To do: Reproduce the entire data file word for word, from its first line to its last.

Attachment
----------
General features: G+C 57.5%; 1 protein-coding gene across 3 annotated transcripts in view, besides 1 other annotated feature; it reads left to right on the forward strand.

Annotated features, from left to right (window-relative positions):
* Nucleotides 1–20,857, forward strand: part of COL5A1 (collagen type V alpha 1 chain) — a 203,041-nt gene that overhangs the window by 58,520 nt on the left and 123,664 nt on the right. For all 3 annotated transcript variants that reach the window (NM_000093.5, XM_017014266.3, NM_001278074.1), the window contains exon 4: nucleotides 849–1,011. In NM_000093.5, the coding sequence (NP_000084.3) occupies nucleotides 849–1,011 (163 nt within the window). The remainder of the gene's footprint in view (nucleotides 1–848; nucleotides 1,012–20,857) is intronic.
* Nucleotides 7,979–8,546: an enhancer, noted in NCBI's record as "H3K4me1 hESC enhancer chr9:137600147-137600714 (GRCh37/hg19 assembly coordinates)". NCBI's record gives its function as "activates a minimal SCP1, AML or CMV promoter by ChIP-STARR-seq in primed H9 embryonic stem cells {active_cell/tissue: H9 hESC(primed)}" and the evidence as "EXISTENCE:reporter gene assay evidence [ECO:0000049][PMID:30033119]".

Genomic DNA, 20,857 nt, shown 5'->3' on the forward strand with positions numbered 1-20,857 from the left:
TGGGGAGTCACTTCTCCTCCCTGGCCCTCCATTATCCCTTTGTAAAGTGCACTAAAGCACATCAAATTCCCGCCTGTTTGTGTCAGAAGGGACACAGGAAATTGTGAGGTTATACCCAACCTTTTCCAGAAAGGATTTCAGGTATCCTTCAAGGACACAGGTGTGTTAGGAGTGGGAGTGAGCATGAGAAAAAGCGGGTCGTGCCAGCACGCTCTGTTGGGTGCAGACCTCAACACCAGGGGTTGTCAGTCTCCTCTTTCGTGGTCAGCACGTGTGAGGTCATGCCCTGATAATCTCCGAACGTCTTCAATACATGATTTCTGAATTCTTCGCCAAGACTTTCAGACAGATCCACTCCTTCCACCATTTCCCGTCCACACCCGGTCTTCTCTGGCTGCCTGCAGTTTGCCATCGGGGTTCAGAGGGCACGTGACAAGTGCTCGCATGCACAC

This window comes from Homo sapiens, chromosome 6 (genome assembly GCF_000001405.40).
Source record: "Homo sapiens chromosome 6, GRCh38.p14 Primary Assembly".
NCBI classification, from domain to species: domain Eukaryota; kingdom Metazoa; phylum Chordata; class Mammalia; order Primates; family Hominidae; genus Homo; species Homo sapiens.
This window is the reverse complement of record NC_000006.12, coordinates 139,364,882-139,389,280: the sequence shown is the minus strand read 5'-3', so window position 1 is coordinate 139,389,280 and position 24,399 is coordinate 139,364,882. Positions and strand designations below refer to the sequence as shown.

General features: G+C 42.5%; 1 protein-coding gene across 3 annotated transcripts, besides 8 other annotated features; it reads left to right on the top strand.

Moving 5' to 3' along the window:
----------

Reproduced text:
General features: G+C 57.5%; 1 protein-coding gene across 3 annotated transcripts in view, besides 1 other annotated feature; it reads left to right on the forward strand.

Annotated features, from left to right (window-relative positions):
* Nucleotides 1–20,857, forward strand: part of COL5A1 (collagen type V alpha 1 chain) — a 203,041-nt gene that overhangs the window by 58,520 nt on the left and 123,664 nt on the right. For all 3 annotated transcript variants that reach the window (NM_000093.5, XM_017014266.3, NM_001278074.1), the window contains exon 4: nucleotides 849–1,011. In NM_000093.5, the coding sequence (NP_000084.3) occupies nucleotides 849–1,011 (163 nt within the window). The remainder of the gene's footprint in view (nucleotides 1–848; nucleotides 1,012–20,857) is intronic.
* Nucleotides 7,979–8,546: an enhancer, noted in NCBI's record as "H3K4me1 hESC enhancer chr9:137600147-137600714 (GRCh37/hg19 assembly coordinates)". NCBI's record gives its function as "activates a minimal SCP1, AML or CMV promoter by ChIP-STARR-seq in primed H9 embryonic stem cells {active_cell/tissue: H9 hESC(primed)}" and the evidence as "EXISTENCE:reporter gene assay evidence [ECO:0000049][PMID:30033119]".

Genomic DNA, 20,857 nt, shown 5'->3' on the forward strand with positions numbered 1-20,857 from the left:
TGGGGAGTCACTTCTCCTCCCTGGCCCTCCATTATCCCTTTGTAAAGTGCACTAAAGCACATCAAATTCCCGCCTGTTTGTGTCAGAAGGGACACAGGAAATTGTGAGGTTATACCCAACCTTTTCCAGAAAGGATTTCAGGTATCCTTCAAGGACACAGGTGTGTTAGGAGTGGGAGTGAGCATGAGAAAAAGCGGGTCGTGCCAGCACGCTCTGTTGGGTGCAGACCTCAACACCAGGGGTTGTCAGTCTCCTCTTTCGTGGTCAGCACGTGTGAGGTCATGCCCTGATAATCTCCGAACGTCTTCAATACATGATTTCTGAATTCTTCGCCAAGACTTTCAGACAGATCCACTCCTTCCACCATTTCCCGTCCACACCCGGTCTTCTCTGGCTGCCTGCAGTTTGCCATCGGGGTTCAGAGGGCACGTGACAAGTGCTCGCATGCACAC

This window comes from Homo sapiens, chromosome 6 (genome assembly GCF_000001405.40).
Source record: "Homo sapiens chromosome 6, GRCh38.p14 Primary Assembly".
NCBI classification, from domain to species: domain Eukaryota; kingdom Metazoa; phylum Chordata; class Mammalia; order Primates; family Hominidae; genus Homo; species Homo sapiens.
This window is the reverse complement of record NC_000006.12, coordinates 139,364,882-139,389,280: the sequence shown is the minus strand read 5'-3', so window position 1 is coordinate 139,389,280 and position 24,399 is coordinate 139,364,882. Positions and strand designations below refer to the sequence as shown.

General features: G+C 42.5%; 1 protein-coding gene across 3 annotated transcripts, besides 8 other annotated features; it reads left to right on the top strand.

Moving 5' to 3' along the window: